In recent years, there has been a flood of talent shows in the Arab world, with tens of thousands of young (and sometimes old) people showing their talents in different fields. These shows are Arabic editions of international shows that have witnessed continuous success among a universal audience. There are shows for singers, such as Arab Idol, X-Factor and The Voice. There are also shows for different kinds of talents, such as Arabs Got Talent. There are even shows designed especially for scientists, such as the Star of Science. This phenomenon was first brought into the Arab world through Lebanese television networks, such as Future TV and LBC. Later, and due to the powerful Saudi media networks such as MBC and Rotana, these programs were broadcast for a larger Arab audience, featuring young men and women from different Arab countries, and sometimes reaching out to Arabic speakers in the rest of the world. (We have seen how American Jennifer Grout reached the finale of Arabs Got Talent because of her talent in singing in Arabic.)
Despite the fact that Saudi networks have been the main players in the phenomenon, there have been some humble attempts by smaller TV channels to introduce the same concept of talent shows, but in a different setting. The most recent and probably noticeable attempt was by the Palestinian channel Al Kitab in Gaza, which will feature the finale of its talent show Najm Al Kitab this Thursday.
Najm Al Kitab is not different from any other talent show we have seen before. The show invites young people from Gaza to audition in front of three judges, and whoever is chosen goes on to the next stage of competition. Winners in later stages are decided by the voting audience, using short mobile messages, or by simply calling a designated number in different countries.
Songs picked by participants should be either patriotic Palestinian or Islamic songs; there were a few attempts by some participants to sing romantic songs, but they were rejected. There are three judges who decide on the performances. One is a poet and a specialist in the art of speech. The second is a protocol specialist, and the third is a music composer.
We might be reading these lines, and thinking: what is the problem here? Everything seems fine. A bunch of young people showing their talents is a great idea, and might discover new talents, which will help enrich the quality of arts and culture in these societies. But, the main issue here is that there is not a single female in the whole show.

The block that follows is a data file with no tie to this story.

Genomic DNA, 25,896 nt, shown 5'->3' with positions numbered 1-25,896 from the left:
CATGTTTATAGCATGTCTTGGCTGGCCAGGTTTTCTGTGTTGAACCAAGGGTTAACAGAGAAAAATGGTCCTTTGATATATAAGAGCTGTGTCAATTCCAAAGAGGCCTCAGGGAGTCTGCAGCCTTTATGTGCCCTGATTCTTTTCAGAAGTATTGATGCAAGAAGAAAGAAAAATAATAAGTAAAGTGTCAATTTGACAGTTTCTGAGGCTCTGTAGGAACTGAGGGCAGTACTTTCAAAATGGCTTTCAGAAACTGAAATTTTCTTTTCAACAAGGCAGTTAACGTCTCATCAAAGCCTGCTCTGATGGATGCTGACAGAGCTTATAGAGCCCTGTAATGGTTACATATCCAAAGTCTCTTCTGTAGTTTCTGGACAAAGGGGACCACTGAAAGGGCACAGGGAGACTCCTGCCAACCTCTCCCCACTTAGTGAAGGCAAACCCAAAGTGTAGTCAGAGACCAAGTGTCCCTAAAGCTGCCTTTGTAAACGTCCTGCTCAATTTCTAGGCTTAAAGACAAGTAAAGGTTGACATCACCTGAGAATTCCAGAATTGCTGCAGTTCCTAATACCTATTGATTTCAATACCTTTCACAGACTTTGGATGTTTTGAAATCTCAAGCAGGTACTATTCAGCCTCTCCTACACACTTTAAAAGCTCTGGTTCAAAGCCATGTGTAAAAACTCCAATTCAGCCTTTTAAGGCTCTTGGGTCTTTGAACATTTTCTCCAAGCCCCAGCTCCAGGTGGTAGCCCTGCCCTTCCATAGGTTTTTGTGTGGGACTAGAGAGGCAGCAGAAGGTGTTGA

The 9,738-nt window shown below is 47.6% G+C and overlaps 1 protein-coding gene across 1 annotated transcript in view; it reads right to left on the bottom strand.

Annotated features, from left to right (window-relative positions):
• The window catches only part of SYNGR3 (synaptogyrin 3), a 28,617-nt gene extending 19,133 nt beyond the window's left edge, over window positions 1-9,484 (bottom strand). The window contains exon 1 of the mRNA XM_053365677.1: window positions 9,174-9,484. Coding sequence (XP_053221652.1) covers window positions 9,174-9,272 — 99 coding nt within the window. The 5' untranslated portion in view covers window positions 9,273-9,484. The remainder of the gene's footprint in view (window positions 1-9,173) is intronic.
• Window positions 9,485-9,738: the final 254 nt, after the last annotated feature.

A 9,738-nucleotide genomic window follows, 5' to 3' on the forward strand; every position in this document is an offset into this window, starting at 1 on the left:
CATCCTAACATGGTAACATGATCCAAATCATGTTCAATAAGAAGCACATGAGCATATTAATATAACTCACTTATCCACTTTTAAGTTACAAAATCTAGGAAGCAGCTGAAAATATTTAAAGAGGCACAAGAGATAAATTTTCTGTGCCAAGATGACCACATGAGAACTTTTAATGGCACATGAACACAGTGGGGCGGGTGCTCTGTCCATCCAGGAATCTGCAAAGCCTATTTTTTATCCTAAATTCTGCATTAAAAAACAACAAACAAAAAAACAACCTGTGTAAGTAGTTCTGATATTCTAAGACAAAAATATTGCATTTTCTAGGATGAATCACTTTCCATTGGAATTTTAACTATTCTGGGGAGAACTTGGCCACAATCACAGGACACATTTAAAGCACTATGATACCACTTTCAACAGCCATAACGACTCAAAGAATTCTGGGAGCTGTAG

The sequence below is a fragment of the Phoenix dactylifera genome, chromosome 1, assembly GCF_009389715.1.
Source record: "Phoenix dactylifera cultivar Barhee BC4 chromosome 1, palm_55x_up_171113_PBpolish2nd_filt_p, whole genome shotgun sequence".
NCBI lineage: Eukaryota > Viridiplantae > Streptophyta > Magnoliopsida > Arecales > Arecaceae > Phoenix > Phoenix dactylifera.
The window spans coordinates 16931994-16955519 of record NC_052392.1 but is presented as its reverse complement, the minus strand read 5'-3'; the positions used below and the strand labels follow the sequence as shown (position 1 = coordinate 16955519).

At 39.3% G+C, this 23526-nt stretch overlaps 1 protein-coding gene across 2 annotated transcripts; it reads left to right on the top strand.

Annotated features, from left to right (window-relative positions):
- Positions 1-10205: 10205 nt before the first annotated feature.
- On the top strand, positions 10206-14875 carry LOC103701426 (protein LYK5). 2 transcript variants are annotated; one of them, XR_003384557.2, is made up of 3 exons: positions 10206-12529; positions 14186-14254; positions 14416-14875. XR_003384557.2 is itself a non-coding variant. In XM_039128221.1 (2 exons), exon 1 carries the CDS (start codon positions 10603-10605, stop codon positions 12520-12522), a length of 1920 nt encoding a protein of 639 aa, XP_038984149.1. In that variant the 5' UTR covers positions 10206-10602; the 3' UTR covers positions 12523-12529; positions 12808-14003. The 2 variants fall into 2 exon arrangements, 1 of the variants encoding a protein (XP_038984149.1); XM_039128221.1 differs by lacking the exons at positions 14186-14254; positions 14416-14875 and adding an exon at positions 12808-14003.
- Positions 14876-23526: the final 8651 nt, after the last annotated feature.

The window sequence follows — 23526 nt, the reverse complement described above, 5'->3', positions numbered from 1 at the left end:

Due to the conservative nature of Gaza society, some might claim that a woman’s voice is “awrah” (a term used to describe parts of men’s and women’s bodies that should not be exposed; some argue that this also includes women’s voices) and cannot be heard by strangers. I think if that’s the case, the channel should at least make that clear within the guidelines of the show, which mentions nothing regarding that. Women are also excluded from being part of the judging committee. And the bigger problem is that there is not a single woman working in the show itself. So one might ask: does Gaza lack women who are able to prove themselves in this field? Or is it just some sort of an automatic exclusion of women due to the nature of the society?
In her article “Islamization in Gaza Erodes Women’s Rights,” Asmaa Al Ghoul writes:
“The regression of the situation of women in the Gaza Strip is not only obvious to female activists, but it is also clear from the figures of the Palestinian Central Bureau of Statistics for 2011. A total of 15% of families with a female majority suffer from extreme poverty in the Palestinian lands, with a rate of 20.6% in the Gaza Strip and 12.5% in the West Bank. In 2011, the unemployment rate among women reached 28.4% in the Palestinian lands compared to 13.8% in 2001. The highest and lowest rates of violence were reported in the Gaza Strip and Rafah district, south of the strip, and were respectively 58.1% and 23.1%.”
“Director of the Women’s Affairs Technical Committee, Nadia Abou Nahla, mentioned in a meeting with Al-Monitor, held at the committee’s headquarters that “the statistics of the Palestinian system show a slow but clear increase in the participation of Palestinian women in the overall workforce. The numbers show a rise from a maximum of 12% in 2006 to 16% in 2011, as opposed to over 85% male participation. It is noteworthy that Palestinian society has the highest rates of female graduates and higher education in the Arab world. However, these rates contradict those showing the presence of women in the workforce, which can be attributed to the traditional mindset of Palestinian society regarding women and their role.”
In some conservative societies, women are not misrepresented; they are rather not represented at all. This will lead to false implications and conclusions about their role in society, as well as failing them in achieving their equal rights and voices. Women disappearing from the public scene, especially in media platforms, will become the norm, and future generations will not find it normal for women to even work or appear in public places.
Going back to the Najm Al Kitab show, I think such decisions of excluding women are unfair to an important part of society. Programs like this one should take the initiative to employ women, so that members of society can take the same steps and allow their daughters to appear on TV, hence making it look normal over time. It will definitely take time given that it is a traditional and conservative society.
Gaza has so many powerful female talents who can reflect on the Palestinian struggle using their talents. This wonderful video illustrates a few of them.